While there are always scammers out there trying to get your personal information using old methods, others use more subtle ideas. Here is two from CyberWyoming.org.
- Is it really a PDF?
A PDF or Portable Data File, has become a common phrase in our daily lives regardless of our familiarity with using them. It is for this reason one needs to take an extra few seconds to make sure that the file you are about to open really is a PDF file and not something else. Be sure to check the extension, or the short code after the PDF part of the address. If it is an EXE, that is not a PDF and is in fact a program waiting for you to “execute” the start by clicking it.
If you get one of these files, delete it. It is malware (spying software) or worse. To see file extensions, open File Explorer; if you do not have an icon for this in the task bar, click Start, click Windows System and then File Explorer. Click the View tab and then click the box next to File name extensions to see them and then click the box next to Hidden items.
- Medical Identity Theft
One recent report from Current Tech News, states that a woman received a text from a hospital that the wait time to be seen was 30 minutes to an hour. She no longer lived in that city and didn’t have an appointment so she ignored the text. She then received a call the next day to discuss the results of a test and found out someone had checked in under her name and she received a bill for $3,600.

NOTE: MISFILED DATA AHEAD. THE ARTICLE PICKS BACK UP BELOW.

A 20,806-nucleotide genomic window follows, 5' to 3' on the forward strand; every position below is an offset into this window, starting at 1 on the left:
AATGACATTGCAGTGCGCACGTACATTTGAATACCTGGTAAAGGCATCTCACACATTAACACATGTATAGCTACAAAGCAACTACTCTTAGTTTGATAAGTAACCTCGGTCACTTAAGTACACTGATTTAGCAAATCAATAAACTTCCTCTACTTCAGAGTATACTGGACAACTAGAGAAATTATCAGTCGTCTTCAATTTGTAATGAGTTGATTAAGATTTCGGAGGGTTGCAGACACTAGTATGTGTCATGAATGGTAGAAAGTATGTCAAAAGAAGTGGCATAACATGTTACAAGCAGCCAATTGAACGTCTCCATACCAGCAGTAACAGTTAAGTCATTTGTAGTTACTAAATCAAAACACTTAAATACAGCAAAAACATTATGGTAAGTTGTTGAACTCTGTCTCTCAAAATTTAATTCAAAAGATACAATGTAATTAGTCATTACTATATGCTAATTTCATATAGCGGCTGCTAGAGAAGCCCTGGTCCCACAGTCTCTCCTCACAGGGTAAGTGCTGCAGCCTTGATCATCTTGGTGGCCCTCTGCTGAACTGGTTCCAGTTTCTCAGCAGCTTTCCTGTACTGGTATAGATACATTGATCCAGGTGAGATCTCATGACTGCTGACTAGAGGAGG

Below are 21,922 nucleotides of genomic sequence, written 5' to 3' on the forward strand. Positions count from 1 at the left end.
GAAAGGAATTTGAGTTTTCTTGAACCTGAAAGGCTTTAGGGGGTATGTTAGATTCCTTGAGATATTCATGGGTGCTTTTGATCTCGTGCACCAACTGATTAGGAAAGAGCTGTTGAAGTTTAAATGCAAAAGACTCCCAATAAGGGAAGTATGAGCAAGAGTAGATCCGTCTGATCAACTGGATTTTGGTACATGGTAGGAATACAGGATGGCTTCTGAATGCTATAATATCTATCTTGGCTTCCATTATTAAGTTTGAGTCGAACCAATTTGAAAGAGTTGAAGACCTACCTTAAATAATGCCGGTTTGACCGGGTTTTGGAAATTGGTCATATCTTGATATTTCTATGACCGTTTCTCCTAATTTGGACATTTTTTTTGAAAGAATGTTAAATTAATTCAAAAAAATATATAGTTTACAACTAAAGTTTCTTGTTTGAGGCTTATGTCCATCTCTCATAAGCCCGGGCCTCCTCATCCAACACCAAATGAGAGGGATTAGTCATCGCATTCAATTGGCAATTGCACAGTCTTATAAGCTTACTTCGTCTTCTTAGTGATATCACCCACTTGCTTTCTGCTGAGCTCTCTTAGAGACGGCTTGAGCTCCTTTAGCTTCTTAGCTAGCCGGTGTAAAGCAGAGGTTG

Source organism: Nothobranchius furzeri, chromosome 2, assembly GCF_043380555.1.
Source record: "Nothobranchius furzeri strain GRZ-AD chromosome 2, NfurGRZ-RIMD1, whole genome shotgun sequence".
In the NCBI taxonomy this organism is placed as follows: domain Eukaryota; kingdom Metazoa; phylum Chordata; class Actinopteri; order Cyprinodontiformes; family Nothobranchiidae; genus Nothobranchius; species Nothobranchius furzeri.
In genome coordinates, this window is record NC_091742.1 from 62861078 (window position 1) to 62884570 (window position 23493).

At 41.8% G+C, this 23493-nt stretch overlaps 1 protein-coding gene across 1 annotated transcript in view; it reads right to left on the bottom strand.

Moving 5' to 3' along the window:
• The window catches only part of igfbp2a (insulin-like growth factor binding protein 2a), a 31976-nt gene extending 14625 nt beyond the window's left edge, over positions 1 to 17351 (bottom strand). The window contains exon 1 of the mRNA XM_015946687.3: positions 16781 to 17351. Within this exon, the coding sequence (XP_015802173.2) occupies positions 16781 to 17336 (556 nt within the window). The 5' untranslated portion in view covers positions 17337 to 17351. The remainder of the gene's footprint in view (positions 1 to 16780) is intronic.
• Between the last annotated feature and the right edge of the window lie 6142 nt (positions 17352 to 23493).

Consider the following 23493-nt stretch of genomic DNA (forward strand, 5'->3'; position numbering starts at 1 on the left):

In the most recent breach, more than 11 million patients had their personal information stolen. Call the health insurance company right away if you lose your ID card. Here are a few other tips:
- Use a strong, unique password if you log into an online portal to view medical records from your doctor or hospital.
- Remove prescription labels from empty bottles before you throw them away. These bottles have information that thieves can use.
- Monitor your credit report regularly to check for medical debt that is not yours.